- Soundrop [iPhone, iPad, Sound] Soundrop is a sound toy application for iPad, iPhone & iPod Touch which allows you to create sounds by drawing lines on the screen and have ball bouncing off them. Each time the ball touches the line, a sound is generated. Depending on the location of the line on the screen, the tone of the sound is set. You can move the ball emitter, changing the nature of the composition. You can modify the location of lines by dragging points that define them alternatively double tap on any line will clear it. Wonderfully simple and a lot of fun to play with. Check it out..it's free. Platform: iPhone Version: 1.0 Cost: Free Developer: Develoe […]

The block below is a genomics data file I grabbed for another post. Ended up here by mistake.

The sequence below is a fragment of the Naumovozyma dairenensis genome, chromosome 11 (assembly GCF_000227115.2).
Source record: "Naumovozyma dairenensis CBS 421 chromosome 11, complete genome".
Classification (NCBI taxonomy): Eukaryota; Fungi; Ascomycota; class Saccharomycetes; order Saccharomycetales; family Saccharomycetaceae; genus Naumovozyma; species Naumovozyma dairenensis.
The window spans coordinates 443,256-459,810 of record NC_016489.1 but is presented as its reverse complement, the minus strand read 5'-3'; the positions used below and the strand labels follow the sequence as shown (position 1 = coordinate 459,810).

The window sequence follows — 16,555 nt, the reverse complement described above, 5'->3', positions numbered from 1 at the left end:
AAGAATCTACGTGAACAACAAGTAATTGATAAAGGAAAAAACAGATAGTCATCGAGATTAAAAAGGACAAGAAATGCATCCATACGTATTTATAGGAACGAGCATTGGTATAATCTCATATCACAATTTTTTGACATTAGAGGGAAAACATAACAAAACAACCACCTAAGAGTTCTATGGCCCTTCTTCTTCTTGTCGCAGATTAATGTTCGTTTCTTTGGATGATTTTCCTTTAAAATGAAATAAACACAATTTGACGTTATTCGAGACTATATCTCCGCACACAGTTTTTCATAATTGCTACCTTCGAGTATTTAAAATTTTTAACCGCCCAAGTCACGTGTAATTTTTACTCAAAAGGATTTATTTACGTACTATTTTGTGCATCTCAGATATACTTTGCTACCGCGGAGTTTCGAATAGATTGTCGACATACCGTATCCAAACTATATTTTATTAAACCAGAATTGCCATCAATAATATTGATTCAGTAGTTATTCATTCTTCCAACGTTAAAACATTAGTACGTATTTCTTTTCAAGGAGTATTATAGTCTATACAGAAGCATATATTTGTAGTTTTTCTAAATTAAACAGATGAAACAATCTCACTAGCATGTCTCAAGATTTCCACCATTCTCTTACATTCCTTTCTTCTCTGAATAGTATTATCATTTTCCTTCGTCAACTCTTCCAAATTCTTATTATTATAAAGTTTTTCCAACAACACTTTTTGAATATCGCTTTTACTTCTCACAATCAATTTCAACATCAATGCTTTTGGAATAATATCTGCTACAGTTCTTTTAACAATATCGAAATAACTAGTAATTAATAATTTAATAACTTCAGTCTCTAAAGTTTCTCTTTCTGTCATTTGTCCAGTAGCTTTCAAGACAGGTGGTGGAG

- Cube with Magic Ribbons by Simon Katan – oF and SuperCollider The following clip is a preview Simon Katan's new composition tool for live performance Cube with Magic Ribbons created using openFrameworks and SuperCollider. Simon describes the piece as partly drawing on the visual paradoxes of M.C.Escher but also being inspired by the impossible spaces found in the two dimensional graphics of early computer games such as Asteroids and Pacman. Simon Katan composes music, performs it, runs workshops, swims, cooks, cycles and designs social games. His algorithmic compositions (strangely not dissimilar to games) have been extensively performed by his performance art, comedy, improvisation ensemble Halal Kebab Hut and also by his new trio Brainer. Simon also spends a lot of time putting dots on lines and forcing computers to make strange sounds. More at simonkatan.co.uk . See also Dial by Hiroshi […]
Posted on: 14/02/2012